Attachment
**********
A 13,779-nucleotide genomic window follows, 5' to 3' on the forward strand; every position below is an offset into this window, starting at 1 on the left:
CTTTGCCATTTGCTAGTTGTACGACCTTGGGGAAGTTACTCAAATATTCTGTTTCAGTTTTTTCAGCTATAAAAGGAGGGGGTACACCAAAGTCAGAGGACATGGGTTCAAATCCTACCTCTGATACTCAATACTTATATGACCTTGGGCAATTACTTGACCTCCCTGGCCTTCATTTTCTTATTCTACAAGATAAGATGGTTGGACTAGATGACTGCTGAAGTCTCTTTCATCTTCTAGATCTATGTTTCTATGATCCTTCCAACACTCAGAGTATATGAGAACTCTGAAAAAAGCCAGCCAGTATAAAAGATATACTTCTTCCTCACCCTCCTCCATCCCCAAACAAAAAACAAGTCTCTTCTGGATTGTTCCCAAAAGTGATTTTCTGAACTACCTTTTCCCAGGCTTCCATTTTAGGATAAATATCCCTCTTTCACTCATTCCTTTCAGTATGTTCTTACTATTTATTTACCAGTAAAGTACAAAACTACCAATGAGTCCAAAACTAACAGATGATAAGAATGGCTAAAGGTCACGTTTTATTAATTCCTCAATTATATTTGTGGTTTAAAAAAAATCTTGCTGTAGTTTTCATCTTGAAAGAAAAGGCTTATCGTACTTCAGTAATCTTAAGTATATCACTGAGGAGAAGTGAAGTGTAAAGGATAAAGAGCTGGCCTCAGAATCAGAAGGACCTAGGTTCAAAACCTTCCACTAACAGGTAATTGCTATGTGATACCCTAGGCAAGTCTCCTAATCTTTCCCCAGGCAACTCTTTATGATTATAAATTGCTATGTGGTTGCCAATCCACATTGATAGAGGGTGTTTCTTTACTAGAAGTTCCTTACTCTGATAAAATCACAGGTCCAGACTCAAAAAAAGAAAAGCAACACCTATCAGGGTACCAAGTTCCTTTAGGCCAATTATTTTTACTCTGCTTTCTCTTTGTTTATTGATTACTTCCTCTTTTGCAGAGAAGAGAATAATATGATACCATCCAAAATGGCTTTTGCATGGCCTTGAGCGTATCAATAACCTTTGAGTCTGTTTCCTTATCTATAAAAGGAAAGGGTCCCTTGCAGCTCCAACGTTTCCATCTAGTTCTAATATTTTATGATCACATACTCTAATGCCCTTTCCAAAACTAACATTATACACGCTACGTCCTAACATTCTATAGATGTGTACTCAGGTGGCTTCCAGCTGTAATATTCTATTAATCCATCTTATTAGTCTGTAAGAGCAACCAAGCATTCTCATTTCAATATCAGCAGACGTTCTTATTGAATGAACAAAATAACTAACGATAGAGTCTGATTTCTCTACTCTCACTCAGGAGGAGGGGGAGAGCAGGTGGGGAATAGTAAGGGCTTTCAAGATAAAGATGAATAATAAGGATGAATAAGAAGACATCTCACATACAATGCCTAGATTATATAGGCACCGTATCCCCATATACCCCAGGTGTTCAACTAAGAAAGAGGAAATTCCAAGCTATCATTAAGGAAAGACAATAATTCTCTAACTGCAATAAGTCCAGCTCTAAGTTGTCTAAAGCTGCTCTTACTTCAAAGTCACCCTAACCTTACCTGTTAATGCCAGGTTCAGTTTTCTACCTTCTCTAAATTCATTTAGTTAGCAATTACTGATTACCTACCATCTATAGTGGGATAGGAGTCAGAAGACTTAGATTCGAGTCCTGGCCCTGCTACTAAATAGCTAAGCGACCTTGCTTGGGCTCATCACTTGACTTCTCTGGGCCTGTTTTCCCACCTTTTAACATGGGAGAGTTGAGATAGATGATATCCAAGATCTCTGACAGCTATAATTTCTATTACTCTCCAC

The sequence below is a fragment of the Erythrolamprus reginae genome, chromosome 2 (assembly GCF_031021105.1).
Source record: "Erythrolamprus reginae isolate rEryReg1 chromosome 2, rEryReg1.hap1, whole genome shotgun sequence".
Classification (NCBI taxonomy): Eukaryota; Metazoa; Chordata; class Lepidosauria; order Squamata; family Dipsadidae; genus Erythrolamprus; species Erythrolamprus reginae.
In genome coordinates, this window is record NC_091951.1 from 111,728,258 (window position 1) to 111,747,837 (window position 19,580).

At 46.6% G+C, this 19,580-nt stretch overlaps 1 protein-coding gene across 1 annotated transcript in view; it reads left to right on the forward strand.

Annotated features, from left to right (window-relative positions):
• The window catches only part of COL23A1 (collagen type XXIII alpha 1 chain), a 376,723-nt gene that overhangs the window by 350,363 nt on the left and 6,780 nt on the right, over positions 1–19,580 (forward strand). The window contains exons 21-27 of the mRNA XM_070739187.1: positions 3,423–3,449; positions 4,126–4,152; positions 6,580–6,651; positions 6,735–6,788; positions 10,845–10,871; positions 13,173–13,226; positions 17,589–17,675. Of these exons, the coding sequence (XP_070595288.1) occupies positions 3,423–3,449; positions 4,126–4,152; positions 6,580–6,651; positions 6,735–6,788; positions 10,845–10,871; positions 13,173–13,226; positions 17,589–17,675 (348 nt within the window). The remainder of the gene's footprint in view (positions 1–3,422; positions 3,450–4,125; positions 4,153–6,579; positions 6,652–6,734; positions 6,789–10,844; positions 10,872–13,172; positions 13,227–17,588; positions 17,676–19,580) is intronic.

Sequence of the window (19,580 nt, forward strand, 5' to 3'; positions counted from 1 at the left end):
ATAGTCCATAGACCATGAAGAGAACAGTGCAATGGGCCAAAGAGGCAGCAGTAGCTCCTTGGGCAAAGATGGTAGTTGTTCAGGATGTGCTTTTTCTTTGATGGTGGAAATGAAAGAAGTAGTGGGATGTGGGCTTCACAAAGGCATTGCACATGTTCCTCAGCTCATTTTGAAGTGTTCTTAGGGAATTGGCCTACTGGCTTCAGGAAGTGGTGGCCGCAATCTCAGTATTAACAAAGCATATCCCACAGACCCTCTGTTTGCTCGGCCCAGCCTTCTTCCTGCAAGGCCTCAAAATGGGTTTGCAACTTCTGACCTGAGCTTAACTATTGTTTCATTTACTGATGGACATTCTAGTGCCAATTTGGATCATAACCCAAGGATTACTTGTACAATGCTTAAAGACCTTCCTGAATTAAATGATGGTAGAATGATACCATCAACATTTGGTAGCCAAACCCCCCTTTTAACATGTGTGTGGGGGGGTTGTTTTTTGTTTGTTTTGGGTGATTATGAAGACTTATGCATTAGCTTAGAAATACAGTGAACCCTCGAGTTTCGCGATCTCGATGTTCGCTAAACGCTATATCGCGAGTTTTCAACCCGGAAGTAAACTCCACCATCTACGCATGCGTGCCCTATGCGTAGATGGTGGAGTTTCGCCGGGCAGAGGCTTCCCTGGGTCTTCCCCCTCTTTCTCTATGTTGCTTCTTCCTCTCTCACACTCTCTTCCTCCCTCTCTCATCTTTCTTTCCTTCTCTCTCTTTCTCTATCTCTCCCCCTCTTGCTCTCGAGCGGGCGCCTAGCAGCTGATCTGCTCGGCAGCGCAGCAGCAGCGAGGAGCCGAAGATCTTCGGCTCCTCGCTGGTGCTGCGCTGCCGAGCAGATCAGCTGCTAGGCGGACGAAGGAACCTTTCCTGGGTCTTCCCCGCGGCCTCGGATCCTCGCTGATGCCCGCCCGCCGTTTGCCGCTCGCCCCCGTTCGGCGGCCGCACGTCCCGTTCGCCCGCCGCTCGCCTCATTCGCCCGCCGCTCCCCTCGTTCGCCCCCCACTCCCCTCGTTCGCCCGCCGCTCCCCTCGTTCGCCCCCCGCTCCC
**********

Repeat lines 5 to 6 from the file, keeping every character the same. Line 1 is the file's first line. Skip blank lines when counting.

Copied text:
Classification (NCBI taxonomy): Eukaryota; Metazoa; Chordata; class Lepidosauria; order Squamata; family Dipsadidae; genus Erythrolamprus; species Erythrolamprus reginae.
In genome coordinates, this window is record NC_091951.1 from 111,728,258 (window position 1) to 111,747,837 (window position 19,580).